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Transportation funding in Pennsylvania comes from both federal and state sources, with the majority coming from gas taxes as well as driver and vehicle fees. The revenue from this funding is generally split between three uses: highways and bridges, multimodal transportation (transit, airport, port, freight, etc.), and debt service and other agencies. Of the total revenue, 62% of it goes to highway and bridge maintenance and improvements.
With traffic and freight travel growing, our funding needs for maintaining highways and bridges have continued to grow. As of today, the annual funding needed to support our highways and bridges is approximately $15 billion. However, we only have about $6.9 billion to spend annually, leaving an $8.1 billion gap. We have less than half of what we need to provide the highway and bridge network Pennsylvania deserves.
Despite our growing traffic and freight travel, the funds available to maintain highways and bridges have not kept pace. There are several factors that have caused this funding gap, and risks that may increase it. The state and federal gas tax is responsible for 74% of our highway and bridge revenue, but due to increasing fuel economy and that the gas tax has not kept up with inflation, the funding is shrinking. Our funding gap is also growing because a significant amount of our infrastructure was built between 1950 and 1980. The expected life of these bridges is about 70 years, meaning the investment they need is growing as well.
Of all the transportation systems that we manage, our highways and bridges are responsible for 86% of PennDOT's annual funding shortfall. We have a $15 billion need annually, but only have $6.9 billion. We have less than half of what we need. We maintain over 40,000 miles of highways and over 25,000 bridges, but the annual funding needs currently exceed our budget by $8.1 billion. A significant amount of our infrastructure was built between 1950 and 1980. The expected life of these bridges is about 70 years, meaning the investment they need is now. On top of that, some of these bridges and highways are in poor condition and require extensive reconstruction or replacement.
Our largest funding sources for highways and bridges are our federal and state gas taxes. About 74% of the funding for highways and bridges comes from these gas taxes. In addition, we also depend on the Federal General Fund. These funding sources are at risk. As vehicles become more fuel-efficient, money collected from gas taxes is reduced. Gas taxes have not historically been tied to inflation, and federal gas tax still isn't, which means the revenue generated doesn't buy the same amount of concrete and asphalt it used to. The federal gas tax, for example, hasn't been raised since 1993 – 27 years! The average cup of coffee cost $0.75 in 1993, and now is about $1.65. Additionally, funding from the Federal General Fund is unpredictable. Because the federal gas tax has not increased, its funding has not kept up with its obligations, and Congress bails it out each year. This year, the bailout was $13.6 billion. To sustain this, Congress must agree to this level of funding each year.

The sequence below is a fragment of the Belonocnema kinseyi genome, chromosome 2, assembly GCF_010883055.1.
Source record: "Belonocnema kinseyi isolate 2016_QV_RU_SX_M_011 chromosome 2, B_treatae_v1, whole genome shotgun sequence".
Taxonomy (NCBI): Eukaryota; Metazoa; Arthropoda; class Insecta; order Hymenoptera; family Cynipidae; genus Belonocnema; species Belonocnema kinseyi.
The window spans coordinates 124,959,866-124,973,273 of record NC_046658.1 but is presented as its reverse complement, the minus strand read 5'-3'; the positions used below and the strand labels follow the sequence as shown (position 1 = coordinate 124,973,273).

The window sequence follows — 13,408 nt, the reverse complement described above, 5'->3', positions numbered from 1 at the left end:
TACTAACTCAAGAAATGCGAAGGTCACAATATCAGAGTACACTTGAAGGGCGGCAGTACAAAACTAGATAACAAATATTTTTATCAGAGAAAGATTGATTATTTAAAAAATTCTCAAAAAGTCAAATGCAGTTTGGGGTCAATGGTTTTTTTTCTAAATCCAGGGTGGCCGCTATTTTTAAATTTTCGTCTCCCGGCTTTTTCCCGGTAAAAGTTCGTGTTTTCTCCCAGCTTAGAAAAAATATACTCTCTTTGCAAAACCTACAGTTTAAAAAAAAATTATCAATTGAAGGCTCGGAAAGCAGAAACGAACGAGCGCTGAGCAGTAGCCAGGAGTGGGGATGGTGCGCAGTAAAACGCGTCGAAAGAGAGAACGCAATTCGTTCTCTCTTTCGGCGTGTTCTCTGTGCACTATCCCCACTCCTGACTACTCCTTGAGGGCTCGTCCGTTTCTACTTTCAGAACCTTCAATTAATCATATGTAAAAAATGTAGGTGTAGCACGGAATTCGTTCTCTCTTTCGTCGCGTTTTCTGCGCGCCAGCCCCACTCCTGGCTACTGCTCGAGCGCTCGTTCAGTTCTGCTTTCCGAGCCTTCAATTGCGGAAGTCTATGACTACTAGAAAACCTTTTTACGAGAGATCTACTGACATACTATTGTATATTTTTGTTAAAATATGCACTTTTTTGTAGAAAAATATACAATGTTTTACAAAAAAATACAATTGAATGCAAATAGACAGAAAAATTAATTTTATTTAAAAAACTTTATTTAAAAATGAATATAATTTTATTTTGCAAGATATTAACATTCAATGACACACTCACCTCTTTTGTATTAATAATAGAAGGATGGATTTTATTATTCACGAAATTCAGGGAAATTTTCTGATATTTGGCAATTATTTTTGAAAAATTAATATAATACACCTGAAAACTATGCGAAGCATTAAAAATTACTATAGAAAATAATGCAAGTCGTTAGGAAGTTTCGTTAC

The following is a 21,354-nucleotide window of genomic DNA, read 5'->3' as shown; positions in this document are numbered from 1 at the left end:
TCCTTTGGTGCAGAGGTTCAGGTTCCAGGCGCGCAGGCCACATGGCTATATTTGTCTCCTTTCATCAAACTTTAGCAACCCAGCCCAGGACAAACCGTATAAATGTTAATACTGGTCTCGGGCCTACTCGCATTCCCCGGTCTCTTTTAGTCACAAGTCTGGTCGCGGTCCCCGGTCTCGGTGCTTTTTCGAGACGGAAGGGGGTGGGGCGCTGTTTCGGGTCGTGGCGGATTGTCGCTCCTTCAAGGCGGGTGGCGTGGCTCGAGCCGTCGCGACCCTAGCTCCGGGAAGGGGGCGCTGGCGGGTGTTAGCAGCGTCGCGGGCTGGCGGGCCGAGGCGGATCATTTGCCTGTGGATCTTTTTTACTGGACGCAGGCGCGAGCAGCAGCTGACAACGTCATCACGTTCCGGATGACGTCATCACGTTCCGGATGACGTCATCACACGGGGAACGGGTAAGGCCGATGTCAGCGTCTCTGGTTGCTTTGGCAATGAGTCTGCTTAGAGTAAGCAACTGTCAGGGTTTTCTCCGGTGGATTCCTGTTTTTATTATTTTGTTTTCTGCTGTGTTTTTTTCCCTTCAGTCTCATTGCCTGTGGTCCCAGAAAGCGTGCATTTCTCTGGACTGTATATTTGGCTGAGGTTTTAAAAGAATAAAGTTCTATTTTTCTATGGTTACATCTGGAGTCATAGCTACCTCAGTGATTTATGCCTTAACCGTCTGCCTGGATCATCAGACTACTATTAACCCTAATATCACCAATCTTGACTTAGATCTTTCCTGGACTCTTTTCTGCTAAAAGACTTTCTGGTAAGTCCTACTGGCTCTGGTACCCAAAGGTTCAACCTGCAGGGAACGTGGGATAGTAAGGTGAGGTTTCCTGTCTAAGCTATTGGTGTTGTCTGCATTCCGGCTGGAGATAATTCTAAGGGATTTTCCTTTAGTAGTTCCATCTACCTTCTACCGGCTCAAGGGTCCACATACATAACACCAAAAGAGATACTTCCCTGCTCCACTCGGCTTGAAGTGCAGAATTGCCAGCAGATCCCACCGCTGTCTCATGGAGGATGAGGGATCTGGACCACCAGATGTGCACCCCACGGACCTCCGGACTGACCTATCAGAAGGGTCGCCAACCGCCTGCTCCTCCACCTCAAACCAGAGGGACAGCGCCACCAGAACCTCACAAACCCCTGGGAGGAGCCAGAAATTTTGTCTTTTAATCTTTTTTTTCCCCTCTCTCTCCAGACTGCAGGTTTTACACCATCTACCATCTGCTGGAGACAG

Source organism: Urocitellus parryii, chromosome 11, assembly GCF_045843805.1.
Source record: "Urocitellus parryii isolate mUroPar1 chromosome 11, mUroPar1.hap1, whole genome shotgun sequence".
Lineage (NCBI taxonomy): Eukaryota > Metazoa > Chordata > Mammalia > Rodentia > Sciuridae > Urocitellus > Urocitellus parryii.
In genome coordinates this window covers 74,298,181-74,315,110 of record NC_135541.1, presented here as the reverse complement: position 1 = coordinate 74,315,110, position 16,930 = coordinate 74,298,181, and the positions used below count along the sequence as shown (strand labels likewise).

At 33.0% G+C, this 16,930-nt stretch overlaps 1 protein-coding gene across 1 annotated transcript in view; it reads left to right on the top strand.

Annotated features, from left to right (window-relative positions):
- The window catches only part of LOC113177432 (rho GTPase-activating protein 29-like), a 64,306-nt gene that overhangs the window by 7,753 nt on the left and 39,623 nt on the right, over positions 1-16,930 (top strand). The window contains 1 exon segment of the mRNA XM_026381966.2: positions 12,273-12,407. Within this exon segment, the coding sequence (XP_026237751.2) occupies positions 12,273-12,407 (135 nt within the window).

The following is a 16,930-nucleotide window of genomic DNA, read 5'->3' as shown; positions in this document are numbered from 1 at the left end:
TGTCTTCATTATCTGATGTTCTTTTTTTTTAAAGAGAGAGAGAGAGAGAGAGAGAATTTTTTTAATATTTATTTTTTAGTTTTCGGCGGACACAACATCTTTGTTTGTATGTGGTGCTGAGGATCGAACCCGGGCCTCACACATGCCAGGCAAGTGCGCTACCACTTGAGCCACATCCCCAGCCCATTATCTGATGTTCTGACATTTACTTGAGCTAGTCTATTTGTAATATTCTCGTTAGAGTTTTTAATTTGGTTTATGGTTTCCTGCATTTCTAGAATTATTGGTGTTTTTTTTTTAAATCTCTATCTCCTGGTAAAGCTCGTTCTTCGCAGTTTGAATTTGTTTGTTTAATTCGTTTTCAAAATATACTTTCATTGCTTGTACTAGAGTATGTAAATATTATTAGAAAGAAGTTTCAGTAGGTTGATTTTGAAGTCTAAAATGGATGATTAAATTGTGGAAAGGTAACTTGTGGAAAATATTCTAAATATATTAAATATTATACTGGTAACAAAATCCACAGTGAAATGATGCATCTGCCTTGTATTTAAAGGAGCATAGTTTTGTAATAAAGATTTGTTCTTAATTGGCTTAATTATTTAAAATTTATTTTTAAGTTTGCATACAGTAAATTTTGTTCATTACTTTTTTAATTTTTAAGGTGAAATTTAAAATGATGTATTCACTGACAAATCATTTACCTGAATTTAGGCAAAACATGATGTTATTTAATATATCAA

Act 44 in 2007 and Act 89 in 2013 required the PA Turnpike Commission to make yearly $450 million payments to PennDOT; these payments will be cut back to $50 million in fiscal year 2022-2023. While these measures increased our annual funding by $2.3 billion, unfortunately, it is still not enough to cover our state's transportation needs.
The passage of Act 44 in 2007 and Act 89 in 2013 raised revenue for our transportation system which helped fund repairs on many highways and bridges, but there are still many unfunded needs as demonstrated by the current $8.1 billion highway and bridge funding gap. Today, 10% of the state-owned bridges are classified as being in poor condition.
Congestion and poor road conditions create costs for roadway users, both for residents and visitors. First, maintaining bridges and roadways in a state of good repair is critical for user safety. Rough and uneven pavement can also lead to more spending on gas and vehicle maintenance, up to $548 each year, assuming our commutes are on average 30 miles per day. Congested roadways lead to wasted time and additional gas. In more congested Pennsylvania cities, commuters lose about 62 hours each year just sitting in traffic and spend an additional $65 on gas.
Just as many Pennsylvanians have experienced firsthand with their personal budgets, COVID-19 has also impacted PennDOT's highway and bridge budget. We estimate that, as of September 2020, the pandemic has contributed to highway and bridge revenue losses of between $500 and $600 million. These losses can be mostly attributed to fewer people driving which means lower gas tax and vehicle registration revenue.
While there is reduced vehicle, traffic caused by COVID-19, we are still the Keystone State, which means our interstates act as lifelines for goods coming from the south to north and from the west coast to east coast. Even with fewer Pennsylvanians traveling, it's important that we ensure our transportation system is safe for our country's supply chain and for the millions who still use our roads and bridges.